It sounds absurd for a manager to demand action from an employee and at the same time prevent the employee from performing the action. Unfortunately, managers frequently do this, often without even knowing it. Do any of these look familiar? Expecting an employee to:
procure services with an inadequate budget,
deploy technology with no IT support,
manage people having had no management training or support,
improve efficiency with no access to data or metrics, or
take the lead on a project while being micromanaged
Once again, these are all examples of projects doomed to fail. The direct report is never really, truly accountable, as he does not have the resources or authority to complete the task in the first place.
The employee may physically complete the work, but if the manager controls the decisions/resources, the manager is still the one accountable. When such projects fail, the manager is at fault, not the direct report. Or stated more eloquently, when the manager is pulling the strings, he can’t blame the puppet for bad performance.
"When the manager is pulling the strings, he can’t blame the puppet for bad performance."
Before accepting accountability for a project or a task, employees should ensure that they have:
Adequate resources (financial, technical and human) assigned to get the job done
The personal capability (ability, skill, and knowledge) to perform the task
The authority to make decisions and expend resources
Latitude to execute their own ideas and methods
Access to the required stakeholders, customers, decision-makers
If any of the above are not satisfied you cannot truly be accountable for the project. You must revisit the project with your manager to address the obvious shortcomings.
If you are the manager who has assigned the task to a direct report, you must ensure he has the wherewithal to get it done or assign it to someone who has the appropriate authority, resources, and ability.
When people are demanding more accountability, we find this is most often a call for stronger and more consistently applied consequences. “Consequences” are of course the results – in most cases the rewards or punishment – of the action taken. Direct reports must know what these results will be when they do or do not achieve their goals. If there are no consequences for poor or good performance or the employee is unaware of them, then a key motivator is absent.
Why are consequences so often the missing link in establishing accountability? Managers may not give the consequences enough thought, may not be creative about the ways they can incent or redirect behavior, and may not communicate them clearly if they do exist. Moreover, many managers complain that they do not have the latitude to either bestow rewards or reprimand failure. Often, the manager is just not aware of what he or she can do. Here are some options:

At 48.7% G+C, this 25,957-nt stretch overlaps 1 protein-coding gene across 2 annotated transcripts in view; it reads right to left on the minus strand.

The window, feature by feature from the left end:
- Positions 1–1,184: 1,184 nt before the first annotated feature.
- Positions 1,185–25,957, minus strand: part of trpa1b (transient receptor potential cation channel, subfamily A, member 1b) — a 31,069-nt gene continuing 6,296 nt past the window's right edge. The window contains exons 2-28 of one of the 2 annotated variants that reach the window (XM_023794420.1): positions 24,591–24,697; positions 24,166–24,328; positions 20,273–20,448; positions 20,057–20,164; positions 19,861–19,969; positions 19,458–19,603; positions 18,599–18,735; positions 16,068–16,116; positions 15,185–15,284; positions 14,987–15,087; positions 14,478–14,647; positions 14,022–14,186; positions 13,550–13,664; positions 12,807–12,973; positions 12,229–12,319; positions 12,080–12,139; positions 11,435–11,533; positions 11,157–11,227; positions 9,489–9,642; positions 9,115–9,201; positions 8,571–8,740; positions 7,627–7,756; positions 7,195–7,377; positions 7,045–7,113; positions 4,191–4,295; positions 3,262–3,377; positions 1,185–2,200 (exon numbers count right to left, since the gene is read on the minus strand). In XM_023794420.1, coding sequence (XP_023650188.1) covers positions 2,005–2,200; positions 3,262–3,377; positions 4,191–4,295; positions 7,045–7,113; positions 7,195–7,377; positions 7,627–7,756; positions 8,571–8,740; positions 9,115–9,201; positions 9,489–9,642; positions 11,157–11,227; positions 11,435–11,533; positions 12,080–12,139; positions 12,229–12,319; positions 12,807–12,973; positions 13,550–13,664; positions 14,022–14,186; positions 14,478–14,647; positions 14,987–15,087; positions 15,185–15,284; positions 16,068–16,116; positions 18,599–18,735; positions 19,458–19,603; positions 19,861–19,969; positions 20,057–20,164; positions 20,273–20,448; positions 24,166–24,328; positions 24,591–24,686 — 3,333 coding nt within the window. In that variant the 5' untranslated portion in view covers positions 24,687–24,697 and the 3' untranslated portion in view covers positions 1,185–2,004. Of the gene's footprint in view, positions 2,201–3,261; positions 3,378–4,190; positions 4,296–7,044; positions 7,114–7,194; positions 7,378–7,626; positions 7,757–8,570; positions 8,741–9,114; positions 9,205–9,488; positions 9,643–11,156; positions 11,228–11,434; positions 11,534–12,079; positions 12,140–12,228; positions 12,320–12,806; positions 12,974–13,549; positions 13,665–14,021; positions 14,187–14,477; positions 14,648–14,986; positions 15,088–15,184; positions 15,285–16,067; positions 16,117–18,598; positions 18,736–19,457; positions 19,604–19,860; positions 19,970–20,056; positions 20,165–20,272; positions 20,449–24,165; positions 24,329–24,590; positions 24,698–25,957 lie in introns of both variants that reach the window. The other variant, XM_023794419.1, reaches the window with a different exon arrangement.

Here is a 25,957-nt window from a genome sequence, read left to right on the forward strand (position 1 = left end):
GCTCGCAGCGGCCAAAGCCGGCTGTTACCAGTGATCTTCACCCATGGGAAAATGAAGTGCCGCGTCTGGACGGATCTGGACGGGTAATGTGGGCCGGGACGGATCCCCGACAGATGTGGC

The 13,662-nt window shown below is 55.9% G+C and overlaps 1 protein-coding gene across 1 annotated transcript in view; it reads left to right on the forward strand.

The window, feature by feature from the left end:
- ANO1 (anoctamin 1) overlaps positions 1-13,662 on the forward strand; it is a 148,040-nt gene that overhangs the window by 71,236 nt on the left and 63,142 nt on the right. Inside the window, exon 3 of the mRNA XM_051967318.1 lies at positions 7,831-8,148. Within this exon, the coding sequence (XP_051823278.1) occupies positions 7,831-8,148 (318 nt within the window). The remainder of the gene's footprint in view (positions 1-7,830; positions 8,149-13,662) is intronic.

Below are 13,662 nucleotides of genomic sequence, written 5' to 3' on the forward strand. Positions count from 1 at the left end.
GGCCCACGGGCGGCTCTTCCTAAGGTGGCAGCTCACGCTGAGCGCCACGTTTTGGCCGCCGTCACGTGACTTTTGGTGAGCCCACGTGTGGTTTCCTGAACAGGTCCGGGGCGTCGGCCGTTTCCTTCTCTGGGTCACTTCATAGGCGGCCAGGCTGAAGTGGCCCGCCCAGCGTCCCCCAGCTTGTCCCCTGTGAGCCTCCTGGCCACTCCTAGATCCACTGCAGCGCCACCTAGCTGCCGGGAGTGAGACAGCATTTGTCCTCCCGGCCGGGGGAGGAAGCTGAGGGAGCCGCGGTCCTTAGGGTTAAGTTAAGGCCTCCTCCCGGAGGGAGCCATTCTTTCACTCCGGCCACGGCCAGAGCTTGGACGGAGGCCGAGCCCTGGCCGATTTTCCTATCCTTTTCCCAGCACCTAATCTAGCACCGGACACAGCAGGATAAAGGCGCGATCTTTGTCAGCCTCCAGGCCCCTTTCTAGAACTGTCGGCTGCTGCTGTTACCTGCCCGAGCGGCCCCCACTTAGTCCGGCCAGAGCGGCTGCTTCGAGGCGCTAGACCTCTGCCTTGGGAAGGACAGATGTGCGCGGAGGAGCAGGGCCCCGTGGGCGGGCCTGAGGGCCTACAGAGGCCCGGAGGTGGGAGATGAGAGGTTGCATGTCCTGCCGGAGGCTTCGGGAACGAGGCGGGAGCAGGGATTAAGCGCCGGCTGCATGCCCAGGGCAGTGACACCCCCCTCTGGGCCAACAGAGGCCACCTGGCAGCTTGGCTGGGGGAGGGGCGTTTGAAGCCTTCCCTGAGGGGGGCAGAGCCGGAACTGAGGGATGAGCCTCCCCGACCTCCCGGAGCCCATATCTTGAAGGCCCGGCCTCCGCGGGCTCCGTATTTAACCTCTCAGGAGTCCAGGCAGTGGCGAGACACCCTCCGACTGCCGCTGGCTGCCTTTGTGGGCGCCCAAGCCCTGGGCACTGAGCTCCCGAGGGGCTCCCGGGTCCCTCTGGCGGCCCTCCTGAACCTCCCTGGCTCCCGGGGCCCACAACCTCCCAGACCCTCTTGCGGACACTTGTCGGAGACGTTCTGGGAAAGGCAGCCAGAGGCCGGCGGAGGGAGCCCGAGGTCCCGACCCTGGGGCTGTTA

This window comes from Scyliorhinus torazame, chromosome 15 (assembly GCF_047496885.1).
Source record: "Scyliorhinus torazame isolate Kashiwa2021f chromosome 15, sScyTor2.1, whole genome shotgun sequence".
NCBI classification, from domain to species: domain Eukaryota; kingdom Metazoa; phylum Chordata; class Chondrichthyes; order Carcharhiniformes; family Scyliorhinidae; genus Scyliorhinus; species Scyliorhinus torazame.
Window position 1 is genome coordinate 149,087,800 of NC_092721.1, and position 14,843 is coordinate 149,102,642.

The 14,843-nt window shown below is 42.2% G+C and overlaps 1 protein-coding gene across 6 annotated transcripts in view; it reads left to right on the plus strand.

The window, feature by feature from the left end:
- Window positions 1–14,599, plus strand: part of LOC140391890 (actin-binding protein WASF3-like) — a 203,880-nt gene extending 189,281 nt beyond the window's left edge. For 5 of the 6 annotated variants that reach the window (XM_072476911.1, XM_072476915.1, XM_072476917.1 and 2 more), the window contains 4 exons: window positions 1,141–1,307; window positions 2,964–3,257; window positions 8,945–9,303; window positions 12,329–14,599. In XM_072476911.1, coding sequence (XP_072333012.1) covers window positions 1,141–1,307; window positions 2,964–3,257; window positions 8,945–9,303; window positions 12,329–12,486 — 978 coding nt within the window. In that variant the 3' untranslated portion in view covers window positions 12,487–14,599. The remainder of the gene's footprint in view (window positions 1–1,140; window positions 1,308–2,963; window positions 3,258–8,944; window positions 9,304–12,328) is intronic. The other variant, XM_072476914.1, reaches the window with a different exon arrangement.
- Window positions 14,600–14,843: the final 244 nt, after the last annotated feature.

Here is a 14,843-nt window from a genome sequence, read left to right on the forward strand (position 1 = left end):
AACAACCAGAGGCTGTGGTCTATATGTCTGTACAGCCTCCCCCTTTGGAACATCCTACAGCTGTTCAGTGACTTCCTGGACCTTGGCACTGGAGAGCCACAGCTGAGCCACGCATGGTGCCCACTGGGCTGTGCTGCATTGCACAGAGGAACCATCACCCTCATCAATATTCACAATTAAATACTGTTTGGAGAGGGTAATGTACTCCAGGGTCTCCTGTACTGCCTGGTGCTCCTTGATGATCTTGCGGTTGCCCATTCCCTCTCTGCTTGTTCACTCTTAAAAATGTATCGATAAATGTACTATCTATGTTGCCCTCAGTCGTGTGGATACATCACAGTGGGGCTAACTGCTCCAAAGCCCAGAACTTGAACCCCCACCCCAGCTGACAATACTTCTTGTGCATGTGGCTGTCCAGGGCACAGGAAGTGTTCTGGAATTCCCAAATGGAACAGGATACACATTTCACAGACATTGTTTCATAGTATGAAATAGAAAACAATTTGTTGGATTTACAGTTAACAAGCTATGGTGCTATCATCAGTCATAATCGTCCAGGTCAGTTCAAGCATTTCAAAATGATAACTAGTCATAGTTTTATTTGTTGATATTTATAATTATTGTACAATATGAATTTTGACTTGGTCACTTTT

Bonuses and stock awards when tied to performance are clearly good motivators. However, penalizing poor behaviors by taking something away (privileges, awards, titles, etc.) is not so easy. Companies are often reluctant to terminate or to reassign those who have failed.
Additionally, when it comes time to deliver the consequences, often managers avoid the conflict caused by addressing poor performance and may be reluctant to praise positive behavior for fear it will lead to employee complacency. This behavior is one we do not understand and have a hard time accepting. Communicating and delivering consequences (both positive and negative) is an essential part of a manager’s job. If planned and positioned appropriately, it does not have to be a negative or anxiety-inducing chore for all involved. It will deliver the final element of accountability. Again, remember to plan out and communicate the consequences upfront, and remember these basic principles:
Suitability: The consequences (positive or negative) must be commensurate with goal difficulty
Immediacy: The consequence should promptly follow the outcome
Certainty: Employees must know that the agreed-upon consequences will follow the actions
Take care to avoid the “we learned from it and moved on” attitude expressed by employees when projects fail miserably. This is an all-too-common and inappropriate reaction. For consequences to be an effective part of building accountability there must be consistency in how they are delivered over time and across employees. Furthermore, consequences should be explicitly stated not implied or inferred.